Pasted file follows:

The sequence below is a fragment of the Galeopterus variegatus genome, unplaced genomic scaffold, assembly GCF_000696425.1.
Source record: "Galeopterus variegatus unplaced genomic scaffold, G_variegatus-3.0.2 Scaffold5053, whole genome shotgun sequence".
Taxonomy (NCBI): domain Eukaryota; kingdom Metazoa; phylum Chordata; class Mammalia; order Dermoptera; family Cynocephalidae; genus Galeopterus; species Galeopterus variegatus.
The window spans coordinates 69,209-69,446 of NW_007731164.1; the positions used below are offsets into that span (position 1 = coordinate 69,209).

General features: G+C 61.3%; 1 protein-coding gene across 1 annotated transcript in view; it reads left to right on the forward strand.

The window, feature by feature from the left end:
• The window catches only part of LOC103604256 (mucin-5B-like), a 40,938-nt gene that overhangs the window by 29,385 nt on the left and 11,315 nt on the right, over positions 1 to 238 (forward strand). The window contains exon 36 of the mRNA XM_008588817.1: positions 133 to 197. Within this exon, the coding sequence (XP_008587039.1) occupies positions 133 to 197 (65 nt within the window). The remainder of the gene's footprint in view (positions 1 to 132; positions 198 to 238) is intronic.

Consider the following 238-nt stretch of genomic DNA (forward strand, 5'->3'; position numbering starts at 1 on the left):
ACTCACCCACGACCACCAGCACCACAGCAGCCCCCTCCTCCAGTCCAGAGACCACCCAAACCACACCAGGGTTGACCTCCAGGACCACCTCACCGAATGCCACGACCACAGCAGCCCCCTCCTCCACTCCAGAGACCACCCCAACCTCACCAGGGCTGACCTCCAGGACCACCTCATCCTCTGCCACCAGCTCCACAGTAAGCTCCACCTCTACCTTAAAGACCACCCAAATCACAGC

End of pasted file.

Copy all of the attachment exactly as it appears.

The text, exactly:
The sequence below is a fragment of the Galeopterus variegatus genome, unplaced genomic scaffold, assembly GCF_000696425.1.
Source record: "Galeopterus variegatus unplaced genomic scaffold, G_variegatus-3.0.2 Scaffold5053, whole genome shotgun sequence".
Taxonomy (NCBI): domain Eukaryota; kingdom Metazoa; phylum Chordata; class Mammalia; order Dermoptera; family Cynocephalidae; genus Galeopterus; species Galeopterus variegatus.
The window spans coordinates 69,209-69,446 of NW_007731164.1; the positions used below are offsets into that span (position 1 = coordinate 69,209).

General features: G+C 61.3%; 1 protein-coding gene across 1 annotated transcript in view; it reads left to right on the forward strand.

The window, feature by feature from the left end:
• The window catches only part of LOC103604256 (mucin-5B-like), a 40,938-nt gene that overhangs the window by 29,385 nt on the left and 11,315 nt on the right, over positions 1 to 238 (forward strand). The window contains exon 36 of the mRNA XM_008588817.1: positions 133 to 197. Within this exon, the coding sequence (XP_008587039.1) occupies positions 133 to 197 (65 nt within the window). The remainder of the gene's footprint in view (positions 1 to 132; positions 198 to 238) is intronic.

Consider the following 238-nt stretch of genomic DNA (forward strand, 5'->3'; position numbering starts at 1 on the left):
ACTCACCCACGACCACCAGCACCACAGCAGCCCCCTCCTCCAGTCCAGAGACCACCCAAACCACACCAGGGTTGACCTCCAGGACCACCTCACCGAATGCCACGACCACAGCAGCCCCCTCCTCCACTCCAGAGACCACCCCAACCTCACCAGGGCTGACCTCCAGGACCACCTCATCCTCTGCCACCAGCTCCACAGTAAGCTCCACCTCTACCTTAAAGACCACCCAAATCACAGC